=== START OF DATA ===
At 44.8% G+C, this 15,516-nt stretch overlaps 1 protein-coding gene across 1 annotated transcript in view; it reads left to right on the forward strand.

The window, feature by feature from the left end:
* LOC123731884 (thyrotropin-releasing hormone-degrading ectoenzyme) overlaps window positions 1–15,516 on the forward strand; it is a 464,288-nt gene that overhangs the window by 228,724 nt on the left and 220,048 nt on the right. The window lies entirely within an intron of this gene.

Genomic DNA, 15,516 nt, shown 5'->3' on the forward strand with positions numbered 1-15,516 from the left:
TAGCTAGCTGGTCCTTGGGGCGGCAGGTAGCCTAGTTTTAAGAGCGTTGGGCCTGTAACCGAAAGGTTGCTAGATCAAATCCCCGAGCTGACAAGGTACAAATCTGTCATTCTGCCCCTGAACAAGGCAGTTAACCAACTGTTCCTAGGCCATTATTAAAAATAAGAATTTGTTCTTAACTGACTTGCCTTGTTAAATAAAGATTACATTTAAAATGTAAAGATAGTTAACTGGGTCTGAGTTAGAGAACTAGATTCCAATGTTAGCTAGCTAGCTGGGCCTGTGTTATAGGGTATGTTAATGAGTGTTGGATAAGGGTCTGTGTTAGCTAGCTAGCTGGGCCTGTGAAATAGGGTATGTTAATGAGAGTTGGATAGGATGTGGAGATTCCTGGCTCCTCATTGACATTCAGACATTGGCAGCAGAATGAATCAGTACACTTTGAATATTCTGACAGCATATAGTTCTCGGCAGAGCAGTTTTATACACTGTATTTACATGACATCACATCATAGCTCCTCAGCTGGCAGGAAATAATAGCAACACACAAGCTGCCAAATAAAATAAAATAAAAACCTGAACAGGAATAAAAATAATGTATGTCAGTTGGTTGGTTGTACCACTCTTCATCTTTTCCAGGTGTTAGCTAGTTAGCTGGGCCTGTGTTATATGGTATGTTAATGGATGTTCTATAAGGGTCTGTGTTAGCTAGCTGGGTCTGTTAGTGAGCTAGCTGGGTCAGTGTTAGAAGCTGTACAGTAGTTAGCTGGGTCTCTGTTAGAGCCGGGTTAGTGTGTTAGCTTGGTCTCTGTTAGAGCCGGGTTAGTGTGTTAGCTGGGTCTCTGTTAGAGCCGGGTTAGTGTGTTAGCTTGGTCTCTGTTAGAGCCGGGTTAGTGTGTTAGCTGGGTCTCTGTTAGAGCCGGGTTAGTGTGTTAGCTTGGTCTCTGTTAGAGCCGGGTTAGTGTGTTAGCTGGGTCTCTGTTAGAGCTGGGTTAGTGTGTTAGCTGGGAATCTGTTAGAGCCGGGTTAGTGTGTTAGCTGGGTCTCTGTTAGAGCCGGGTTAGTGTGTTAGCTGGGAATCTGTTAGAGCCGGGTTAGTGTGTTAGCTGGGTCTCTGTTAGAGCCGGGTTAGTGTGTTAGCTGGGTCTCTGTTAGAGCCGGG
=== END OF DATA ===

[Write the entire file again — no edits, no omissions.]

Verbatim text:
At 44.8% G+C, this 15,516-nt stretch overlaps 1 protein-coding gene across 1 annotated transcript in view; it reads left to right on the forward strand.

The window, feature by feature from the left end:
* LOC123731884 (thyrotropin-releasing hormone-degrading ectoenzyme) overlaps window positions 1–15,516 on the forward strand; it is a 464,288-nt gene that overhangs the window by 228,724 nt on the left and 220,048 nt on the right. The window lies entirely within an intron of this gene.

Genomic DNA, 15,516 nt, shown 5'->3' on the forward strand with positions numbered 1-15,516 from the left:
TAGCTAGCTGGTCCTTGGGGCGGCAGGTAGCCTAGTTTTAAGAGCGTTGGGCCTGTAACCGAAAGGTTGCTAGATCAAATCCCCGAGCTGACAAGGTACAAATCTGTCATTCTGCCCCTGAACAAGGCAGTTAACCAACTGTTCCTAGGCCATTATTAAAAATAAGAATTTGTTCTTAACTGACTTGCCTTGTTAAATAAAGATTACATTTAAAATGTAAAGATAGTTAACTGGGTCTGAGTTAGAGAACTAGATTCCAATGTTAGCTAGCTAGCTGGGCCTGTGTTATAGGGTATGTTAATGAGTGTTGGATAAGGGTCTGTGTTAGCTAGCTAGCTGGGCCTGTGAAATAGGGTATGTTAATGAGAGTTGGATAGGATGTGGAGATTCCTGGCTCCTCATTGACATTCAGACATTGGCAGCAGAATGAATCAGTACACTTTGAATATTCTGACAGCATATAGTTCTCGGCAGAGCAGTTTTATACACTGTATTTACATGACATCACATCATAGCTCCTCAGCTGGCAGGAAATAATAGCAACACACAAGCTGCCAAATAAAATAAAATAAAAACCTGAACAGGAATAAAAATAATGTATGTCAGTTGGTTGGTTGTACCACTCTTCATCTTTTCCAGGTGTTAGCTAGTTAGCTGGGCCTGTGTTATATGGTATGTTAATGGATGTTCTATAAGGGTCTGTGTTAGCTAGCTGGGTCTGTTAGTGAGCTAGCTGGGTCAGTGTTAGAAGCTGTACAGTAGTTAGCTGGGTCTCTGTTAGAGCCGGGTTAGTGTGTTAGCTTGGTCTCTGTTAGAGCCGGGTTAGTGTGTTAGCTGGGTCTCTGTTAGAGCCGGGTTAGTGTGTTAGCTTGGTCTCTGTTAGAGCCGGGTTAGTGTGTTAGCTGGGTCTCTGTTAGAGCCGGGTTAGTGTGTTAGCTTGGTCTCTGTTAGAGCCGGGTTAGTGTGTTAGCTGGGTCTCTGTTAGAGCTGGGTTAGTGTGTTAGCTGGGAATCTGTTAGAGCCGGGTTAGTGTGTTAGCTGGGTCTCTGTTAGAGCCGGGTTAGTGTGTTAGCTGGGAATCTGTTAGAGCCGGGTTAGTGTGTTAGCTGGGTCTCTGTTAGAGCCGGGTTAGTGTGTTAGCTGGGTCTCTGTTAGAGCCGGG